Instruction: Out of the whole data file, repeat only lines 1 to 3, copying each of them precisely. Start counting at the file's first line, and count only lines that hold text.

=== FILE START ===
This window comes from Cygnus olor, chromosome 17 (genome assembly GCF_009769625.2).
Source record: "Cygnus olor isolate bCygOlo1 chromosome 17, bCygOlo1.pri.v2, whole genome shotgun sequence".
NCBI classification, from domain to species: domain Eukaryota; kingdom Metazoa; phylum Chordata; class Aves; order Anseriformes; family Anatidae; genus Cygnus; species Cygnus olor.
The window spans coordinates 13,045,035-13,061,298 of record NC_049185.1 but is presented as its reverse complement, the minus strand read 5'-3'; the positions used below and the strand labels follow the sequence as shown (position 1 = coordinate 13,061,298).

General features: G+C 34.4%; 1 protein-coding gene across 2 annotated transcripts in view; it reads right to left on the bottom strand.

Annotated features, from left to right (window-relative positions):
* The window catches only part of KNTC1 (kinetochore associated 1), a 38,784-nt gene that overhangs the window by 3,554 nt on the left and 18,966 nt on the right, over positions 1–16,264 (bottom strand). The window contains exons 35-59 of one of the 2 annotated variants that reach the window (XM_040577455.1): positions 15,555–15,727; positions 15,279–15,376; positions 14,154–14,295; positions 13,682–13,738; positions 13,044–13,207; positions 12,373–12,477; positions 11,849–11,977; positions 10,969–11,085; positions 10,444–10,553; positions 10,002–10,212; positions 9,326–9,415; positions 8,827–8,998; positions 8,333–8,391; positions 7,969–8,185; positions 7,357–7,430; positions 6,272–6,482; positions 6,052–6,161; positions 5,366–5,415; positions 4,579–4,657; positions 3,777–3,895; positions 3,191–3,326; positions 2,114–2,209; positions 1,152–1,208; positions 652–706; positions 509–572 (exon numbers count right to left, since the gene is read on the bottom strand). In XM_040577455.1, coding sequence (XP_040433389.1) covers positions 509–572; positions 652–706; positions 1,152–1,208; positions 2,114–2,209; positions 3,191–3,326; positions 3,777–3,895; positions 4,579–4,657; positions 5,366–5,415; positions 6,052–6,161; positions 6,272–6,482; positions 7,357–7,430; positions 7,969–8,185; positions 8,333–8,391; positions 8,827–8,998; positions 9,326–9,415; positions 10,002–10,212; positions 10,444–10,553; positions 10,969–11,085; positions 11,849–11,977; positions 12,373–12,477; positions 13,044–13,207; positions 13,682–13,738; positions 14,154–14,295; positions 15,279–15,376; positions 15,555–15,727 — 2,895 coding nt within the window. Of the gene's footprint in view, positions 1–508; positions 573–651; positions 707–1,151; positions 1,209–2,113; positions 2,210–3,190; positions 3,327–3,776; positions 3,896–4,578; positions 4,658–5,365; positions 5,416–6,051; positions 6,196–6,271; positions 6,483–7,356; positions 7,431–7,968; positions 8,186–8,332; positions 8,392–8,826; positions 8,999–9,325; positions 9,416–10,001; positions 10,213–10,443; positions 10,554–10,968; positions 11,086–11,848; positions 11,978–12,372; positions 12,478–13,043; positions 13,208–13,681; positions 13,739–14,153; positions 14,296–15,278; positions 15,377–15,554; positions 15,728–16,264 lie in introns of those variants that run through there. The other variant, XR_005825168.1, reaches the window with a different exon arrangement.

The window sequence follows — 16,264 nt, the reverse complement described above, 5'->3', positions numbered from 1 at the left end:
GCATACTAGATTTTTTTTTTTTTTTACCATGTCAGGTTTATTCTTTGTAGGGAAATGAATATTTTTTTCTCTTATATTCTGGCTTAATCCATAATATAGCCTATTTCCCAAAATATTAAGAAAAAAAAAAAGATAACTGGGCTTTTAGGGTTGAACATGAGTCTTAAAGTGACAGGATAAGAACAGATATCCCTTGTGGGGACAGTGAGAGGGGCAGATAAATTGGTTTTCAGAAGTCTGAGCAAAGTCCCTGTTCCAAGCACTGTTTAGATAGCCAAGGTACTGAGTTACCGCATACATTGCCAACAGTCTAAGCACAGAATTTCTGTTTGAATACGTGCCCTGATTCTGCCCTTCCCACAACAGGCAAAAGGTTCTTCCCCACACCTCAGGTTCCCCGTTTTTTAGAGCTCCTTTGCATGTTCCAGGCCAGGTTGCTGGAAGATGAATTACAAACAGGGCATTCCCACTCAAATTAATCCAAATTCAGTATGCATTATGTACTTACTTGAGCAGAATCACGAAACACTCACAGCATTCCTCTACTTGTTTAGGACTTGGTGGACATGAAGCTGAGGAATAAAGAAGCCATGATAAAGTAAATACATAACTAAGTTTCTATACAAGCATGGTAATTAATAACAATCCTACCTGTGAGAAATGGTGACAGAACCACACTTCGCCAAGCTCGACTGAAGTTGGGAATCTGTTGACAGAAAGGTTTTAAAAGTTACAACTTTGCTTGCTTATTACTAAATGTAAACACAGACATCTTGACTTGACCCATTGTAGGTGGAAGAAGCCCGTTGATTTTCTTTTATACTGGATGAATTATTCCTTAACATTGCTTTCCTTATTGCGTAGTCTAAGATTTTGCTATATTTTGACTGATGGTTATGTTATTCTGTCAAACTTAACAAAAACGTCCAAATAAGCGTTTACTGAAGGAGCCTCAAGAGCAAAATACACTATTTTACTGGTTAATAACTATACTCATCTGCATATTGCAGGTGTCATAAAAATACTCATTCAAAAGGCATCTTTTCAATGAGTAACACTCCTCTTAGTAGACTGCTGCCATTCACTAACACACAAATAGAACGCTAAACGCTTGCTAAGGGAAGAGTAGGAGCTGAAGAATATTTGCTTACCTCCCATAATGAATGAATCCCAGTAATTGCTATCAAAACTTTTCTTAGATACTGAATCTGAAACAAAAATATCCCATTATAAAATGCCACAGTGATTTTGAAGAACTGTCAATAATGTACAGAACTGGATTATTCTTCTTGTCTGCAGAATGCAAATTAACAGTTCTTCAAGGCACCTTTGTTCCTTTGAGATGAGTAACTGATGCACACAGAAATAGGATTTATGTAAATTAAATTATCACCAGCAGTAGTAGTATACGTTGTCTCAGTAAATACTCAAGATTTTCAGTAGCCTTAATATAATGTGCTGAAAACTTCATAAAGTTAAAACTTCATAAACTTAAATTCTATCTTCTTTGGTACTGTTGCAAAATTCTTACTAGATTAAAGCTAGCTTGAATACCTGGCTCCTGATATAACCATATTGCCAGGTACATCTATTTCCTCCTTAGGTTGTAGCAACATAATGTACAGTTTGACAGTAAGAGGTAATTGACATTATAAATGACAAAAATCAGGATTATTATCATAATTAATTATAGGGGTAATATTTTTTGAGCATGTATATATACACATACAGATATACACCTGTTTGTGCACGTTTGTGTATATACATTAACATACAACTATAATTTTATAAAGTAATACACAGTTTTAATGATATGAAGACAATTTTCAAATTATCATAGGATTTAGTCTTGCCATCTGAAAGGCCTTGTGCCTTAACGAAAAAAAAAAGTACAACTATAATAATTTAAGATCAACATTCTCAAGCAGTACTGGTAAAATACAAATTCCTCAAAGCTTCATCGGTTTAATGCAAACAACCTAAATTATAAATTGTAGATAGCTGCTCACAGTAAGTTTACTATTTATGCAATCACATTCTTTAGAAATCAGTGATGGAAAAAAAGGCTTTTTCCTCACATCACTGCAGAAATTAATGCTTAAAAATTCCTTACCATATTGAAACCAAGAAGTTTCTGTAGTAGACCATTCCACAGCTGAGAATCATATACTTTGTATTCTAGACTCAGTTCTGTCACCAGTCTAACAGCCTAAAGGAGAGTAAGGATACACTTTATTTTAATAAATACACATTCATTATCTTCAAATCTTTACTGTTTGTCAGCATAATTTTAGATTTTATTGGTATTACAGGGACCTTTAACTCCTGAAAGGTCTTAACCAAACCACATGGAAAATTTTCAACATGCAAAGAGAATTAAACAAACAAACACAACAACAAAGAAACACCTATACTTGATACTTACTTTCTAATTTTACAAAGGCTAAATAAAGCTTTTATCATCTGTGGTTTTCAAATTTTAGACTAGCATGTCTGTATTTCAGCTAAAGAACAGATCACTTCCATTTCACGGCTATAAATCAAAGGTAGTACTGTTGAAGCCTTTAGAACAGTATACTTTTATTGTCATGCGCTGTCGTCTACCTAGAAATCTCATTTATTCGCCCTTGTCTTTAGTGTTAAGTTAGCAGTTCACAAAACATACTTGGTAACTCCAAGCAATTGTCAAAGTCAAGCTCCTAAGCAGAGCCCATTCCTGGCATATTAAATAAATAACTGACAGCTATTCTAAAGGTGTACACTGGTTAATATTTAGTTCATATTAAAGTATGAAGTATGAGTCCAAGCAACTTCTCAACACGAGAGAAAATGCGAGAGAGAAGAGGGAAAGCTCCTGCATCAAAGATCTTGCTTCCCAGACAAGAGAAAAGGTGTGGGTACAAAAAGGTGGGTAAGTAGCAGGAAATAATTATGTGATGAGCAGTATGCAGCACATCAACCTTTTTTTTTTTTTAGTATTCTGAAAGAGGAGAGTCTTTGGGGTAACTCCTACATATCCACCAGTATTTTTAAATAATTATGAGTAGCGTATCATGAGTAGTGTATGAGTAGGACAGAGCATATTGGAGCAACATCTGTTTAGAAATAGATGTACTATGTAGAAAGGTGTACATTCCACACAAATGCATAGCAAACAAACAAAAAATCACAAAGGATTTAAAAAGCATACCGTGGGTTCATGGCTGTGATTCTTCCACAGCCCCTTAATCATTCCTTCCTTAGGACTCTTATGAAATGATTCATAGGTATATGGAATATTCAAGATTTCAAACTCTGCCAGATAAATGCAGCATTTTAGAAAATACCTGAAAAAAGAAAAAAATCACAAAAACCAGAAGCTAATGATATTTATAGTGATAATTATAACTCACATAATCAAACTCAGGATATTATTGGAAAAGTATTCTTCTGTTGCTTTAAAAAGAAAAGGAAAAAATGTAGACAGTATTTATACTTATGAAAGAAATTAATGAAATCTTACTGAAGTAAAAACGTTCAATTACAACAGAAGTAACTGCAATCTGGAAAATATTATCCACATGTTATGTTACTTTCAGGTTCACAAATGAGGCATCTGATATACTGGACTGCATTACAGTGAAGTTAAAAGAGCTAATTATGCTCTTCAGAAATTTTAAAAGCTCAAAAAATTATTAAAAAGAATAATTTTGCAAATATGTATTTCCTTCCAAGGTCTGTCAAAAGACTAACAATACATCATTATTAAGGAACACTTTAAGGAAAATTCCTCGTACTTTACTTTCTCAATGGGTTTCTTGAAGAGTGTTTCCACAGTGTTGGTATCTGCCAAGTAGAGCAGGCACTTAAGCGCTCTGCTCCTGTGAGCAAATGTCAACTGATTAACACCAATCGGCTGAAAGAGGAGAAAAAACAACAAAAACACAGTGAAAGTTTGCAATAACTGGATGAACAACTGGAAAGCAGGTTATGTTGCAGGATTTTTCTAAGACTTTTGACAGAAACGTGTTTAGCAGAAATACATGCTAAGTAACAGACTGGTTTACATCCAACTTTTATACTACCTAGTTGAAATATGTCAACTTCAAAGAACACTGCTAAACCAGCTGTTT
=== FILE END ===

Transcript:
This window comes from Cygnus olor, chromosome 17 (genome assembly GCF_009769625.2).
Source record: "Cygnus olor isolate bCygOlo1 chromosome 17, bCygOlo1.pri.v2, whole genome shotgun sequence".
NCBI classification, from domain to species: domain Eukaryota; kingdom Metazoa; phylum Chordata; class Aves; order Anseriformes; family Anatidae; genus Cygnus; species Cygnus olor.